We’re collecting services at the moment at Changing Attitude, England. We’re collating examples of liturgies that celebrate same-gender unions. We also want to upload liturgies to celebrate someone’s gender transition.
In fact we’ve been looking out for Trans liturgies for some time. Here is a link to a United States example I came across on the internet:
Three months ago – and my apologies for the delay in writing this – The Telegraph reported the heart-warming story of Susan Musgrove’s experience with her local church, St Andrew’s, Corbridge, Northumberland.
Susan, who had been known to members of her local church for decades, began her transition in 2010. Three years on she needed “the stone and wood and ceremony of an Anglican church,” particularly her local church, “to make … [her] transition feel real.”
And her local church did not let her down. Her vicar, the Revd David Hewlett discussed her proposal with the Bishop of Newcastle who allowed them to go ahead with the service. It was drawn up by the curate, the Revd Julie Robson, with assistance from the Revd Cecilia Eggleston, of the Metropolitan Community Church, Newcastle Upon Tyne who gave the address.
The short, moving service is called, Emerging into the light: A service of affirmation and blessing for Susan Musgrove. Susan has given me permission to upload it here.
Although Susan’s story hit the national press my impression is that, in the last decade, churches have become much more welcoming places for trans people. The celebration of a rite of transition might be a little more unusual, but let’s hope that it will catch on. Here is a photo of Susan being anointed by her vicar during the ceremony.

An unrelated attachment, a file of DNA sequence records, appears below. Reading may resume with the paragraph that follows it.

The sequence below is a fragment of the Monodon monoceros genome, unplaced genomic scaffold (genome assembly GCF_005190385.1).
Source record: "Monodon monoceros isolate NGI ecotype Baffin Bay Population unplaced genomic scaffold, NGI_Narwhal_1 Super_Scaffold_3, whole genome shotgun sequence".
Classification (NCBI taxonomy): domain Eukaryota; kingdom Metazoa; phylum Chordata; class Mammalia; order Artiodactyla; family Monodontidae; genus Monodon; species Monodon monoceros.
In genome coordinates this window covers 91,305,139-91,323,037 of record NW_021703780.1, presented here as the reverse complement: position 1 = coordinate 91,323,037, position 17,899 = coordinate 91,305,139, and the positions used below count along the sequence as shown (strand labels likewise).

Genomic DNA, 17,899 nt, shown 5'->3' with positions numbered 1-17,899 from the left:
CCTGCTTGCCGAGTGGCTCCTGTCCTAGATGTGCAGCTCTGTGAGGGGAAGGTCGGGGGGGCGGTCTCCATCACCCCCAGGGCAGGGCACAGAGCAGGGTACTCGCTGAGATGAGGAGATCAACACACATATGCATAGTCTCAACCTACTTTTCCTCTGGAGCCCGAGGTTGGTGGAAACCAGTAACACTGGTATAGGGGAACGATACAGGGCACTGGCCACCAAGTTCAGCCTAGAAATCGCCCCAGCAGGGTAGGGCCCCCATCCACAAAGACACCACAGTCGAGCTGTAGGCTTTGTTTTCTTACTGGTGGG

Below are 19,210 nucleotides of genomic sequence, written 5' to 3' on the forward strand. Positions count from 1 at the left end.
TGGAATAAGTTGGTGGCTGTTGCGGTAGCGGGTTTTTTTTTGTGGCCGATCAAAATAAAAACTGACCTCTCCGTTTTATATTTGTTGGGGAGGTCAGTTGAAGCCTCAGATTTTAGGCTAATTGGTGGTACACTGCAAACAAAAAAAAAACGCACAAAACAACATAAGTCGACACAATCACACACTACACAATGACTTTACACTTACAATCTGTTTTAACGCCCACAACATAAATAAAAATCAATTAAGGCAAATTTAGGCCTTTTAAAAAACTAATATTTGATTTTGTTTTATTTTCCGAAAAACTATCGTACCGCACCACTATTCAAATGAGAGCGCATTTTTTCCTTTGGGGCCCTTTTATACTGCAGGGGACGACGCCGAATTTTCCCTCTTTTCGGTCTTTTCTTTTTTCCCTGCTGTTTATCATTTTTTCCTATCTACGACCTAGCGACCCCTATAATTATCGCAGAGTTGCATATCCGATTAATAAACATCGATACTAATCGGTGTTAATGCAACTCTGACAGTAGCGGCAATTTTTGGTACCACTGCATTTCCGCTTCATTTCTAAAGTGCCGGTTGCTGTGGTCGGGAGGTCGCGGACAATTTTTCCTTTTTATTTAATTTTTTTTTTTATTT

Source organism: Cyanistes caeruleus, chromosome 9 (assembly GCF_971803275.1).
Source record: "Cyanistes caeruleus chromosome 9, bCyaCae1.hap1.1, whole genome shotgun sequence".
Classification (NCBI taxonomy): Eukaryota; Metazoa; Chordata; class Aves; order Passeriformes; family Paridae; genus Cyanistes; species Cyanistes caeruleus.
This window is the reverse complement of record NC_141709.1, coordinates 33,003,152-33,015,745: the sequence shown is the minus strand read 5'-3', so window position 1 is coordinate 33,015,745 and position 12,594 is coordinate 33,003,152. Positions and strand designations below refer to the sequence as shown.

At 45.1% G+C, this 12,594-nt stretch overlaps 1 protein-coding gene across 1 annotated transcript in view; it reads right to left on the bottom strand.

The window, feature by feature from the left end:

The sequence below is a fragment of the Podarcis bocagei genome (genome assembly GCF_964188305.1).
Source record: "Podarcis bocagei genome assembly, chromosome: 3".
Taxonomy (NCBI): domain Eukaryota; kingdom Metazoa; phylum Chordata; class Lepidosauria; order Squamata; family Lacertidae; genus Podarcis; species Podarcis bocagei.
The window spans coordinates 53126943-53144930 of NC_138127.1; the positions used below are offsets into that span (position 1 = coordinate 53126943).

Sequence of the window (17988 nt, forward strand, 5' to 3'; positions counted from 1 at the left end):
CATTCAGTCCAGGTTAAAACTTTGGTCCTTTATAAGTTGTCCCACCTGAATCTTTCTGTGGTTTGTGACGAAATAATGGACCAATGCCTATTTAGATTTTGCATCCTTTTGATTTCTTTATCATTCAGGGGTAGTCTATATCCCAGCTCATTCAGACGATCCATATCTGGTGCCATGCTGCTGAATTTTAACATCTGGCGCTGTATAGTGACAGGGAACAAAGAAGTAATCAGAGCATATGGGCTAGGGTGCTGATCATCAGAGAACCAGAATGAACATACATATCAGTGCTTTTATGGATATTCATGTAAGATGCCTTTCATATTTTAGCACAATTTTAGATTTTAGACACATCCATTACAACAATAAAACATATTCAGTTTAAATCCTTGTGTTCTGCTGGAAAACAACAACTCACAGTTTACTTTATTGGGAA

In the late 1990s, when the Sibyls – Christian spirituality for transgender people – was founded, it was often a refuge for trans people who had been rejected by their churches. Many factors, among them the Gender Recognition Act 2004, have helped change that hostile culture into one that is more hospitable and welcoming for trans people.
We’re not there yet of course – for example, there are still anomalies for trans people in the Marriage (Same Sex Couples) Act 2013 which one of us will be writing about here. But that there has been progress can’t be denied and I have written about this, in relation to marriage and ordination in the Church of England, in an article that has just been published in a special issue of Crucible: The Christian Journal of Social Ethics edited by Dr Susannah Cornwall.
As well as a rite for same-sex couples, the Church of England needs a rite to mark someone’s transition. We’ve known this for several years, and at one stage the LGB&T Anglican Coalition began to explore what both might look like.
A trans rite can be used, as Susan’s was, to mark the later stages of transition, or, like the one at the start of this post, to mark the person’s name change, which is usually one of the first steps of the journey.
Name changes often occur in the Bible – Sarai becomes Sarah; Jacob becomes Israel; Naomi becomes Mara; Simon becomes Peter; Saul becomes Paul – to indicate change or precipitate growth and transformation. Susan’s service included a beautiful worship song on the latter themes, which begins, very poignantly, with these words:
I will change your name
You shall no longer be called wounded, outcast, lonely or afraid.
Amen to a Church that can celebrate that aspect of God. Here’s a link to the whole song: